The ESIs: a finger on the pulse of the European economy?
The ESI provides a timely monthly indicator of economic sentiment for the EU economies. As a composite indicator it aggregates qualitative survey-based information into a hard (quantitative) signal. This ESI indicator applies the same methodology for all EU economies which makes it also useful in cross-country assessments. This indicator aims at tracking GDP developments in the euro area economies as well as in the EU members states. The analysis in this report suggests that the ESI indicator contains relevant information for predicting the expected GDP growth for current and the next (few) quarters. Moreover, the ESI indicator is able to track (partially) the growth-at-risk in the economy. Quantile regressions indicate that lower values of the ESI indicator are typically associated with a higher risk of a negative (low) GDP growth. As such the ESI indicator provides useful information for assessing the stance of the economy. While in the report we mostly discuss the case of the euro area economy, most results carry over to the individual economies as well.
The Economic Sentiment Indicator (ESI), published on a monthly basis, by the European Commission is a survey-based composite indicator intended to monitor the current stance of economic activity and more concretely to track GDP. The ESI is constructed as a weighted average of the balances of replies to selected questions addressed to firms in five sectors covered by the EU Business and Consumer Surveys. The sectors covered are industry (weight 40%), services (30%), consumers (20%), retail (5%) and construction (5%). For comparability reasons these raw indices are rescaled such that the long-term average equals 100 and the standard deviation is equal to 10. One main advantage of this indicator is that it provides a common “GDP-tracker” for each of the EU members states as well as the EU and the euro area economies as a whole. As the methodology is consistent across countries, the measure can also be used in cross-country analyses.
A first glance at these indicators (see figure 1) suggests indeed that the ESI indicators correlate positively with economic activity and GDP. ESI tend to fall sharply below the 100 average during crises such as the GFC and the pandemic. Moreover, the indicators seem to be significantly aligned to the actual (past) business cycles across the European economies.
Also, during the energy crisis (from mid-2021), ESIs fell sharply, although not to the levels seen, for example, during the euro crisis or in the aftermath of the dot-com bubble. In recent months, ESIs rose again in most countries to near or above 100, the indicator's long-term average.
Information in the ESI indicators?
ESIs provide timely indicators of economic sentiment across the EU economies. To what extent these indicators remain useful gauges regarding current (and possibly future) economic activity remains an open question. Early academic research provided mixed results regarding the indicator’s informational value and composition (see for instance Gelper and Croux (2007)1.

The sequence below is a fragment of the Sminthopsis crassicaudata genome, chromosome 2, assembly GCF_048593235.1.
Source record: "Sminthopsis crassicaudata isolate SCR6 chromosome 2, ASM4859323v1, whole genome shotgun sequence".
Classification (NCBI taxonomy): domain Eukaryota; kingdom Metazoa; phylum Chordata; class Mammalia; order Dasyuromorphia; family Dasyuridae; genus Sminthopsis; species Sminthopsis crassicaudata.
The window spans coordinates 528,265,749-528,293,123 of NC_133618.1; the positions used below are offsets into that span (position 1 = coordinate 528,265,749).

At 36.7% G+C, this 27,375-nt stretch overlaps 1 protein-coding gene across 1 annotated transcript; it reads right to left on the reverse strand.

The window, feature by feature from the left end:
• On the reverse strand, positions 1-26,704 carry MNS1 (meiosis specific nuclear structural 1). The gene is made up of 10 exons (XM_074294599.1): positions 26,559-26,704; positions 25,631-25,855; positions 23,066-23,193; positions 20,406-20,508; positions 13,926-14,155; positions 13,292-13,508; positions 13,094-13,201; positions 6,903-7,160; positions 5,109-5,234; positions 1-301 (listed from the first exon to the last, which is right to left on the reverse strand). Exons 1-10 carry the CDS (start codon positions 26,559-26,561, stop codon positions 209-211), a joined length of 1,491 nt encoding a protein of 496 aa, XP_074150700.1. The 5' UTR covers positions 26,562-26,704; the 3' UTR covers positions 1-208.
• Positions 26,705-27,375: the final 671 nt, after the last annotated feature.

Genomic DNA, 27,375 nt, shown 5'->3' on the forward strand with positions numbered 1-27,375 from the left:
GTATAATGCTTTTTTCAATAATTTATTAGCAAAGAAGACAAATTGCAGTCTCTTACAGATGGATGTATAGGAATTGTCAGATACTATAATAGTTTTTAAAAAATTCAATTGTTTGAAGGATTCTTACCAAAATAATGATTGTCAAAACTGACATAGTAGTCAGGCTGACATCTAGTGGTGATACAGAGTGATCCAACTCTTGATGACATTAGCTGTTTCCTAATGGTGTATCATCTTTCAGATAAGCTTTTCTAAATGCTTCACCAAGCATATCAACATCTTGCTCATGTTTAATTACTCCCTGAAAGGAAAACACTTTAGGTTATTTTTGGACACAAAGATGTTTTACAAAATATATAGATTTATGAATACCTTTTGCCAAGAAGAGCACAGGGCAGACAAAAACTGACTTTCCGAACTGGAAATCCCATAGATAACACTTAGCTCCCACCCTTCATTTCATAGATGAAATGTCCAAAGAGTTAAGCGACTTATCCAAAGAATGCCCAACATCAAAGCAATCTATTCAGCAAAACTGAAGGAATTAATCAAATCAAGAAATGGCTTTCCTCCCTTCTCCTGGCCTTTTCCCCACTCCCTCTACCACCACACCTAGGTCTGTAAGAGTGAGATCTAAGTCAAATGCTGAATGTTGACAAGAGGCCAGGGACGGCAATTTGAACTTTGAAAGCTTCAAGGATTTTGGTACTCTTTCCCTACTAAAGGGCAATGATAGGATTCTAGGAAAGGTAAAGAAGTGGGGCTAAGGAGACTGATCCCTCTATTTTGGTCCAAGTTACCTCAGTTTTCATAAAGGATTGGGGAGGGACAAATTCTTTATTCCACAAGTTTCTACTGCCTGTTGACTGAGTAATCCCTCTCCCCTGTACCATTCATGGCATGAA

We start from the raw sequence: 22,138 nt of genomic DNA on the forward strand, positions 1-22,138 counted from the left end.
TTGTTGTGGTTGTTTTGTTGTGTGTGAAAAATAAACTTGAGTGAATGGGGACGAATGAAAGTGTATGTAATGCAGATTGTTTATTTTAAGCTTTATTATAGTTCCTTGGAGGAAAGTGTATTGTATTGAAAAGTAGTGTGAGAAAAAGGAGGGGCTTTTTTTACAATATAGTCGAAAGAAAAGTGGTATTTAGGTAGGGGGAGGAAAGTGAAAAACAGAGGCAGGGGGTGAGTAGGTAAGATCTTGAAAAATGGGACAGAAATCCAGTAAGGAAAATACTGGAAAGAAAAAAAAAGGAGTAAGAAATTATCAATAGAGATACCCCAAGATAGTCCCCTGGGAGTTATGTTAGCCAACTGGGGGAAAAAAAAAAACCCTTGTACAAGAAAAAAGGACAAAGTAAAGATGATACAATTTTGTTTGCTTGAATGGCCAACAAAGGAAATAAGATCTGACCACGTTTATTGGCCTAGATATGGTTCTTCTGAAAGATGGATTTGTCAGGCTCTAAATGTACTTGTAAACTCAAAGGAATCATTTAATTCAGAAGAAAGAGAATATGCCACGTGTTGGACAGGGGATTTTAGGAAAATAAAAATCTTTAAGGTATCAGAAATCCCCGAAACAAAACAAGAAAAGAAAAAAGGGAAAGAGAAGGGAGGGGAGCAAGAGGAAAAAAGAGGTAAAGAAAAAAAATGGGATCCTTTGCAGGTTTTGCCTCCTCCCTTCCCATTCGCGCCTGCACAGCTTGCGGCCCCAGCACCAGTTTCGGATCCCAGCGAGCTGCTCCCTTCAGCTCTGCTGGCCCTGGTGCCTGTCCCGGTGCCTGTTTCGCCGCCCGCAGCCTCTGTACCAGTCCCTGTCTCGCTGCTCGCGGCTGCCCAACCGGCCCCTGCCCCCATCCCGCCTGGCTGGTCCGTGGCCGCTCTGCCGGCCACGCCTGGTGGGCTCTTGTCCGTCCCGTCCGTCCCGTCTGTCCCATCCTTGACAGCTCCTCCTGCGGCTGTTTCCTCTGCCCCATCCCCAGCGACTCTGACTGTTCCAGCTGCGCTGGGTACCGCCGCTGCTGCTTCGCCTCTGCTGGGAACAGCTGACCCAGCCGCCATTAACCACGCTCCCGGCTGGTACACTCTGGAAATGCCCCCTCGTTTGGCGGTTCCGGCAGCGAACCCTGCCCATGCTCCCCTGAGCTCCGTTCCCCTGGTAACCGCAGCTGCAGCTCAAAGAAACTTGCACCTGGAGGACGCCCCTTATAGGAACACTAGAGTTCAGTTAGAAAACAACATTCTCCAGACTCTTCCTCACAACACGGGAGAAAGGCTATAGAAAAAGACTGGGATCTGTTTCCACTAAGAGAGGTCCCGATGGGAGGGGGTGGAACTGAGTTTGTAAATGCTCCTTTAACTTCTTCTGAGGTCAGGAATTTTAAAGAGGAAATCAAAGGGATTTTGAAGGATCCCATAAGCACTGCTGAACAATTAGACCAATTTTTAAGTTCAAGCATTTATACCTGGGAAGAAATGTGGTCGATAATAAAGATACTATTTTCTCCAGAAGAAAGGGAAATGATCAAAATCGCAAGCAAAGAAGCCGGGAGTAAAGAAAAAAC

In this note, we revisit the possible information content of the ESI indicators. We look at both the ability of the ESI indicator to track current economic activity (GDP growth) as well as serve as a leading indicator for near-term forecasting. We look both at the mean forecasting power as well as the use of the indicator as a crisis or recession signalling device. In order to improve the statistical power of the analysis we use a panel approach. We combine data from Belgium, the eurozone and some large EU economies (i.e. Germany, France, Italy, Spain, the Netherlands and Belgium) while allowing for country-specific dummies in the statistical analysis. Note that we exclude the Covid crisis period from the analysis to avoid possible (positive) biases due to the extreme outliers during that period.
ESI indicators contain information regarding current and future growth performance. A first look at the scatter plot between the ESO reading and the GDP growth (see Figure 2) already shows some (but far from perfect) positive correlation between the ESI levels and GDP growth. Higher ESI readings are clearly associated with higher growth. Obviously, the relation is not one-to-one as many factors not captured by the ESI also impact on economic activity.
But even if imperfect, the informational content of the ESI becomes clearer when looking at the conditional growth distributions. Figure 3 shows the growth distributions for respectively time periods where the ESI was above the 100 benchmark level and when it was below the 100 benchmark level. This analysis clearly shows that, there is a shift in the distribution towards lower GDP growth when the ESI level is below 100, compared to the distribution we obtain when the ESI is above 100. ESI-values below 100 typically indicate lower growth without however fully excluding the possibility of the occasional high growth outcomes.
Moreover, when focusing on more extreme ESI-outcomes, the information value of ESI indicators becomes even more clear. Extreme positive (negative) readings cause the growth distributions to shift further apart (see Figure 4) which tends to build the case of the ESI as a warning signal of an (upcoming) boom or bust in economic activity. Figure 4 clearly indicates that very low ESI values are typically associated with low growth while high ESI readings typically imply high(er) growth.